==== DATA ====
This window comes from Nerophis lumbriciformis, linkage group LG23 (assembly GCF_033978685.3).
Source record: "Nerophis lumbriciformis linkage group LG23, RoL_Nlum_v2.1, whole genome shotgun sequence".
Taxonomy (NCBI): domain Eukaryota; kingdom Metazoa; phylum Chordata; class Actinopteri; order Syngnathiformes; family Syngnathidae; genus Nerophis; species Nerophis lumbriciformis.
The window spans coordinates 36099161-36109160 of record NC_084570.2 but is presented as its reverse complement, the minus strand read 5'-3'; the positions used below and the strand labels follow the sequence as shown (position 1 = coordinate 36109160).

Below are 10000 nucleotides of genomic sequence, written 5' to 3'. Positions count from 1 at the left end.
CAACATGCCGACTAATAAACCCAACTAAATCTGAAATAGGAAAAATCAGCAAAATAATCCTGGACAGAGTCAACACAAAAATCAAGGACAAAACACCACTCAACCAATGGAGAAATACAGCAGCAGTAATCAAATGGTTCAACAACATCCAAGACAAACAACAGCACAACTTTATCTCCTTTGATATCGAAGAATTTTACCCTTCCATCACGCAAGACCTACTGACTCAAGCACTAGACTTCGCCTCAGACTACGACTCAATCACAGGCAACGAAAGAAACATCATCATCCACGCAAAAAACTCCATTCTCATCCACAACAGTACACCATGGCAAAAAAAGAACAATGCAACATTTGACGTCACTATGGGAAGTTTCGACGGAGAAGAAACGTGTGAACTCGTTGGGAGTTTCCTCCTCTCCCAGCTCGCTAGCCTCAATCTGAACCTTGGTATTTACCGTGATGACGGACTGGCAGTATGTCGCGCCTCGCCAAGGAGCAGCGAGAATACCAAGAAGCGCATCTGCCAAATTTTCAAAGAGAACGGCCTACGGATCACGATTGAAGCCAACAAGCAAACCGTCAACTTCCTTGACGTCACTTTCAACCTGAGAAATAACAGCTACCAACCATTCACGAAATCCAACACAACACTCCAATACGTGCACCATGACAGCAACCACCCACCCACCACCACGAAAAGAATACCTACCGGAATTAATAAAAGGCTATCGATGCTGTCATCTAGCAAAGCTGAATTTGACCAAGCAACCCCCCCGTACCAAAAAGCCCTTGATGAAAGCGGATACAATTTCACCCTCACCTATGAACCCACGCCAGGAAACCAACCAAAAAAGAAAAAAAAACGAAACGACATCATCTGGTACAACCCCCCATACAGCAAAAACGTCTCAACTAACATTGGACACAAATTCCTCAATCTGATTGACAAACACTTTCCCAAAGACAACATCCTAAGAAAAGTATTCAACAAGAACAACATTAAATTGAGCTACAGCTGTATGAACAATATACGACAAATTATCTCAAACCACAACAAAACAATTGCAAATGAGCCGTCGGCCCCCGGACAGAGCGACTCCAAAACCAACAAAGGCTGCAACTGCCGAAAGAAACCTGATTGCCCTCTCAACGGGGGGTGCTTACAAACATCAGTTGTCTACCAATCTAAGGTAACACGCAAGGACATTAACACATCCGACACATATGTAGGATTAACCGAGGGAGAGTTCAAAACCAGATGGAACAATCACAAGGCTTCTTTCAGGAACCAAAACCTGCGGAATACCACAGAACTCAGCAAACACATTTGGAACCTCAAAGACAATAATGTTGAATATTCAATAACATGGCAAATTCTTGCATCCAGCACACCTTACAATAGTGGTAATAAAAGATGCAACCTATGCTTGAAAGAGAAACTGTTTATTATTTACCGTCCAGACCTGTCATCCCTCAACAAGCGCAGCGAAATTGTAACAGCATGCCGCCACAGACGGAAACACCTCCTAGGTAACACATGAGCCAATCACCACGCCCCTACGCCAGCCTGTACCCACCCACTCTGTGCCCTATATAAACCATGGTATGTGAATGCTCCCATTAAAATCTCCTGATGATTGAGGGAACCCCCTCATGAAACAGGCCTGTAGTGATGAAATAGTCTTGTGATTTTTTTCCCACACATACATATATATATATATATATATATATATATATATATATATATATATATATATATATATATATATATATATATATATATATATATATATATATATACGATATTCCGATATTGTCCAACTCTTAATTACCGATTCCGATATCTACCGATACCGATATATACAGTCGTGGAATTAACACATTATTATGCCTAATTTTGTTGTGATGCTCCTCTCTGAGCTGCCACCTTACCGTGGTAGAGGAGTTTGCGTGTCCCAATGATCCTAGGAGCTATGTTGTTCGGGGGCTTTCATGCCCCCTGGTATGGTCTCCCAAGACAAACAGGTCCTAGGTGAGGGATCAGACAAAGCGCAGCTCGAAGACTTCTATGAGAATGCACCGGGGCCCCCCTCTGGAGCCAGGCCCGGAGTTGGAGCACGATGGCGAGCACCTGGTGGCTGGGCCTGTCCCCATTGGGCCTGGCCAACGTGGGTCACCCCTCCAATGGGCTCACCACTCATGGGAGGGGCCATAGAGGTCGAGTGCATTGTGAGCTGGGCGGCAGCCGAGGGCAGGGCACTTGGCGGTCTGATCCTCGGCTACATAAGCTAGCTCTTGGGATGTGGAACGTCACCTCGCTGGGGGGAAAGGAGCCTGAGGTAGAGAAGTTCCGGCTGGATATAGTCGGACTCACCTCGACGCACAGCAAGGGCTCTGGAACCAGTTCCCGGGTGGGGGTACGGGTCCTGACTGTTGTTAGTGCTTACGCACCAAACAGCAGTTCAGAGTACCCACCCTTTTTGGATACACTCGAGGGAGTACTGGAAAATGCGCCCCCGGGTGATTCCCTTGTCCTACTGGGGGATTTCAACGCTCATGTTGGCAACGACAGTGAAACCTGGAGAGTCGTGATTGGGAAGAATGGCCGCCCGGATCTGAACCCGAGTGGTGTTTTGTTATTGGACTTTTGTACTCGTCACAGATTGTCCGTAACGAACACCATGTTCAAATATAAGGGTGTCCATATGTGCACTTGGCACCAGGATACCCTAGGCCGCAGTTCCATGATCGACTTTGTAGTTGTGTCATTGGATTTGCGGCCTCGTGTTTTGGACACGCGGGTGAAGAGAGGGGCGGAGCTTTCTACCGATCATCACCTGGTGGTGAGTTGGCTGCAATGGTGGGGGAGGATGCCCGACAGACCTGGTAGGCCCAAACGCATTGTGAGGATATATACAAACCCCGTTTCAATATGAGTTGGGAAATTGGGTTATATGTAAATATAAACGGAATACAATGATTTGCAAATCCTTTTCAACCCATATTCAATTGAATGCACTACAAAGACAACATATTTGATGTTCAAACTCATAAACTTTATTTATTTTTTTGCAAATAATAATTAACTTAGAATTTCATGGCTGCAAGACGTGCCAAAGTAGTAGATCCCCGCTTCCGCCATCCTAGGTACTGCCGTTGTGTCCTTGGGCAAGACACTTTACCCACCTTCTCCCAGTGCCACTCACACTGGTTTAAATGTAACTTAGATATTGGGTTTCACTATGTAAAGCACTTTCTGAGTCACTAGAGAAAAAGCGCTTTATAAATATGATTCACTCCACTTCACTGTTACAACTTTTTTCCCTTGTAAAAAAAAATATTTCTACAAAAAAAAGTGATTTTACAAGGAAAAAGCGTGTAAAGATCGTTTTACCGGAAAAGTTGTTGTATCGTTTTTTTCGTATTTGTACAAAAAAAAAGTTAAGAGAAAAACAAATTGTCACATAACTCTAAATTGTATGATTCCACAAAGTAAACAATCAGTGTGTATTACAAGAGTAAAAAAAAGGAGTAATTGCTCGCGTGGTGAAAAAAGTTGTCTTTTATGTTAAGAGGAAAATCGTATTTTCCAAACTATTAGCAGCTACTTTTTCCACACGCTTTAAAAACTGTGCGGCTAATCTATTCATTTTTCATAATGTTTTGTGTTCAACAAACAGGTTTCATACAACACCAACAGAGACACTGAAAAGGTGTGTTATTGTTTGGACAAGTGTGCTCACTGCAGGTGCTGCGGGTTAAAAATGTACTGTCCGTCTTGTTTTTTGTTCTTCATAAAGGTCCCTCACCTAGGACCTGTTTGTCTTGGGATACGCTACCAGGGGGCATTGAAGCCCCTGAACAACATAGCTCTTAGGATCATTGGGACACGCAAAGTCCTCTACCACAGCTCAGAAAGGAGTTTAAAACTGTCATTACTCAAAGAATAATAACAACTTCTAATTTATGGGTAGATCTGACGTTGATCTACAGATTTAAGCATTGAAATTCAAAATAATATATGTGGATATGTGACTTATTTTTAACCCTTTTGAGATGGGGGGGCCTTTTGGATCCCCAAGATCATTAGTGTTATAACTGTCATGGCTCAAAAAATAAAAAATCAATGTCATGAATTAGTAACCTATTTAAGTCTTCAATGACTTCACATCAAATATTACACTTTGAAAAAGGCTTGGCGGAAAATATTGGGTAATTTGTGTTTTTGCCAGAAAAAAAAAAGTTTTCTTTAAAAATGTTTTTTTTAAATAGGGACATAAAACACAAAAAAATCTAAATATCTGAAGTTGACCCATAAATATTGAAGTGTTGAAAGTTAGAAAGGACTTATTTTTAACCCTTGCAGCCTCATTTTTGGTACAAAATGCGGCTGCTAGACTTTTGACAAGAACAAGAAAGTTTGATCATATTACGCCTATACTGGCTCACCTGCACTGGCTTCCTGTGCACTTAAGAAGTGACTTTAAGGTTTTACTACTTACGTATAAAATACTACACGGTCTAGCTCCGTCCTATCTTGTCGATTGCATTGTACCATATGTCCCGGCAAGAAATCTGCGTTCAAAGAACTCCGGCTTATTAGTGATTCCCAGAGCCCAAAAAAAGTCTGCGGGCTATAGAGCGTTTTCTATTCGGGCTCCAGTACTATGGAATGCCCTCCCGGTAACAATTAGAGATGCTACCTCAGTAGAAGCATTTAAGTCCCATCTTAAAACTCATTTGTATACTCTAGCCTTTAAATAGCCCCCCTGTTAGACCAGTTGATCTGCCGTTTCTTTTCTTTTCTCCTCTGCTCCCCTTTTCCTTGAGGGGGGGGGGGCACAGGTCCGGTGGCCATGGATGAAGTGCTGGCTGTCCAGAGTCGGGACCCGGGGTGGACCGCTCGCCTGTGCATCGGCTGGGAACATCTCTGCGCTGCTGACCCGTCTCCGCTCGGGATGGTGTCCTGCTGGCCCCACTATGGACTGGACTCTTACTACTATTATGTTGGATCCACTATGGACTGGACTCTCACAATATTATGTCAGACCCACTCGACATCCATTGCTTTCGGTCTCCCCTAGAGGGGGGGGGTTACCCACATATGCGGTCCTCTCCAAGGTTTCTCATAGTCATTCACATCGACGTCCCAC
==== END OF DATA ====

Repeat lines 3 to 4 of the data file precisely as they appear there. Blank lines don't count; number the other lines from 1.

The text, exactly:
Taxonomy (NCBI): domain Eukaryota; kingdom Metazoa; phylum Chordata; class Actinopteri; order Syngnathiformes; family Syngnathidae; genus Nerophis; species Nerophis lumbriciformis.
The window spans coordinates 36099161-36109160 of record NC_084570.2 but is presented as its reverse complement, the minus strand read 5'-3'; the positions used below and the strand labels follow the sequence as shown (position 1 = coordinate 36109160).